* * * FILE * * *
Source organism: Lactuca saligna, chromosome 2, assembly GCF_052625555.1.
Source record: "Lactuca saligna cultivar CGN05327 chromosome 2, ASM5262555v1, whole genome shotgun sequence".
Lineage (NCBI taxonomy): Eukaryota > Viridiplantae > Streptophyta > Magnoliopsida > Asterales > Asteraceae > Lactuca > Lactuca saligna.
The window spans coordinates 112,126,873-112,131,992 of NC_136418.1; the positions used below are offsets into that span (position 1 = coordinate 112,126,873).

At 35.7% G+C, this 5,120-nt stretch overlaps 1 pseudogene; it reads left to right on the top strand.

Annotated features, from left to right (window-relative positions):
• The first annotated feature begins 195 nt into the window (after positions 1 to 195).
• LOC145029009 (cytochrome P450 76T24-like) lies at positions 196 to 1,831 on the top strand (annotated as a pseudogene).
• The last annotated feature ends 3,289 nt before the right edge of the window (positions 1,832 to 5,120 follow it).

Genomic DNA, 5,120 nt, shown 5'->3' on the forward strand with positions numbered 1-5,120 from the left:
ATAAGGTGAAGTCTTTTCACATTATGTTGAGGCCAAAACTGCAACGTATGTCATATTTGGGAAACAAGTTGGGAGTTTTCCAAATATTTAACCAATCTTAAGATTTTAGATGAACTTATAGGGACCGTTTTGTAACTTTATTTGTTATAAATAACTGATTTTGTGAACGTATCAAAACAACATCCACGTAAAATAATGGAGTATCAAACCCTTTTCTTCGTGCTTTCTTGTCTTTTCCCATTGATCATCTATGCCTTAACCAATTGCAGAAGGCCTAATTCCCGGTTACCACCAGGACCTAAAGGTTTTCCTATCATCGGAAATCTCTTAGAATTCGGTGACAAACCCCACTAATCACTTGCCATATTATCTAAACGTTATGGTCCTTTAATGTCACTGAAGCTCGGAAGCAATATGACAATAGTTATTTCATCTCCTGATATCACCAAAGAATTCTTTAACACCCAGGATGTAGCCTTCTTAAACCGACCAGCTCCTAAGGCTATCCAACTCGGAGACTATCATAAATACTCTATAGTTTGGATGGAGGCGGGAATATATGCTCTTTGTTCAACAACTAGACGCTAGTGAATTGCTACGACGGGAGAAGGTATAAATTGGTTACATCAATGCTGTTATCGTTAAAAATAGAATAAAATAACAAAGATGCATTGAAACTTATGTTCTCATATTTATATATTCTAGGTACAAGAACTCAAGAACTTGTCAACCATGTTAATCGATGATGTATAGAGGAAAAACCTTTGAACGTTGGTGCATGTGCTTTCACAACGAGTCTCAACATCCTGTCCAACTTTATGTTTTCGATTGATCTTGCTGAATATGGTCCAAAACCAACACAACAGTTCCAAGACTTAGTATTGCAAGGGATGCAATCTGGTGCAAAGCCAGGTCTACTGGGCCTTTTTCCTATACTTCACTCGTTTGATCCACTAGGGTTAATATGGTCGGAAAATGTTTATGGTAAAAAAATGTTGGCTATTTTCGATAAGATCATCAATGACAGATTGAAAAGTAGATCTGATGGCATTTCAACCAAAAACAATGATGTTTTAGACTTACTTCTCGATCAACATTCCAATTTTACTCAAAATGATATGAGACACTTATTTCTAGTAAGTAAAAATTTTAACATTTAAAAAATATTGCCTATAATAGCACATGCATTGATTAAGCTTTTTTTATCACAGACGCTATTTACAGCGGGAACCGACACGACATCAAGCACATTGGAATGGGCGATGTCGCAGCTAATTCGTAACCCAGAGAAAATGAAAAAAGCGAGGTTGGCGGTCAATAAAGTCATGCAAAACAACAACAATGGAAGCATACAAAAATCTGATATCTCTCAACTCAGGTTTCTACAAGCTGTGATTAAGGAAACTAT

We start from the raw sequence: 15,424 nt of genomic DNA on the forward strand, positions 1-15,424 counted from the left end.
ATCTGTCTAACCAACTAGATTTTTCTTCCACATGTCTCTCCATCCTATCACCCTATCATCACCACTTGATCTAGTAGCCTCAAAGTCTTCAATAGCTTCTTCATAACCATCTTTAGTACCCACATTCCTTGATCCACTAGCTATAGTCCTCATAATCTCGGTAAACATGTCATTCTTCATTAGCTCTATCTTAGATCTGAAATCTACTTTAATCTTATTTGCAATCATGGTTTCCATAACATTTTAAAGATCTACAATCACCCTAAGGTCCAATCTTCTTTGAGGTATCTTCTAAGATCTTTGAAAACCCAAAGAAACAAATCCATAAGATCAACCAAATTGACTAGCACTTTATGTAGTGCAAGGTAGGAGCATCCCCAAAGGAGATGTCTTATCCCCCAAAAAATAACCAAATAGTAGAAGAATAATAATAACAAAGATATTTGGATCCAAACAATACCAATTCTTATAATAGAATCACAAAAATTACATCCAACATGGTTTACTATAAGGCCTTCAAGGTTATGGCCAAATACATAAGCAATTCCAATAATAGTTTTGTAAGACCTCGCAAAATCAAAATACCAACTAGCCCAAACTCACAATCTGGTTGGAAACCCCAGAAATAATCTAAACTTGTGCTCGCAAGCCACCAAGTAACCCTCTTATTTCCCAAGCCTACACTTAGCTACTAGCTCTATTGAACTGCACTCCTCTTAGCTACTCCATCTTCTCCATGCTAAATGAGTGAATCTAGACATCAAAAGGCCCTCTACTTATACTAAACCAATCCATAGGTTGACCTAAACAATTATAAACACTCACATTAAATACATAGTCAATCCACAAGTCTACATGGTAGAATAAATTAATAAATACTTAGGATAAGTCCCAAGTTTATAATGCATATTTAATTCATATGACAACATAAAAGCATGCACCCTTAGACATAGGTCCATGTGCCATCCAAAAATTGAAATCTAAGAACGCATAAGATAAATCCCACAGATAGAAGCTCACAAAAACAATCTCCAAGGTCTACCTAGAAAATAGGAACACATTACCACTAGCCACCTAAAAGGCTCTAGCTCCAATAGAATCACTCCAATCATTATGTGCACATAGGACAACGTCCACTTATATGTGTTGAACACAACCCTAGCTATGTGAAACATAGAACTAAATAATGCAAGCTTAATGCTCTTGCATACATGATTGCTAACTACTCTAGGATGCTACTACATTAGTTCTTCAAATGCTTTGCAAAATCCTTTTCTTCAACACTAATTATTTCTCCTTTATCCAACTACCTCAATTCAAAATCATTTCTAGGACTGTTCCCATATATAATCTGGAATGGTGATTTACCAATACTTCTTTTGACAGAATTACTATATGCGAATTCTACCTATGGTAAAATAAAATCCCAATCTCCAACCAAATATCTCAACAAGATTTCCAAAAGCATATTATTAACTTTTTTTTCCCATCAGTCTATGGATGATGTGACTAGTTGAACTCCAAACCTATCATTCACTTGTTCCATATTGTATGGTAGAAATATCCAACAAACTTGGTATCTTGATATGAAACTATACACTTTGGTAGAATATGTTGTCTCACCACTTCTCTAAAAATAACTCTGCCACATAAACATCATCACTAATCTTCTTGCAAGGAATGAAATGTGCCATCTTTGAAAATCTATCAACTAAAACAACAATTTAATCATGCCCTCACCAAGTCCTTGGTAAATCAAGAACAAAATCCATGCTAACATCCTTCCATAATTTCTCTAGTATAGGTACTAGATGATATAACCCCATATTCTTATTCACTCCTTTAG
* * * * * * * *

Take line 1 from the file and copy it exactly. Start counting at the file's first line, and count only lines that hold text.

Source organism: Lactuca saligna, chromosome 2, assembly GCF_052625555.1.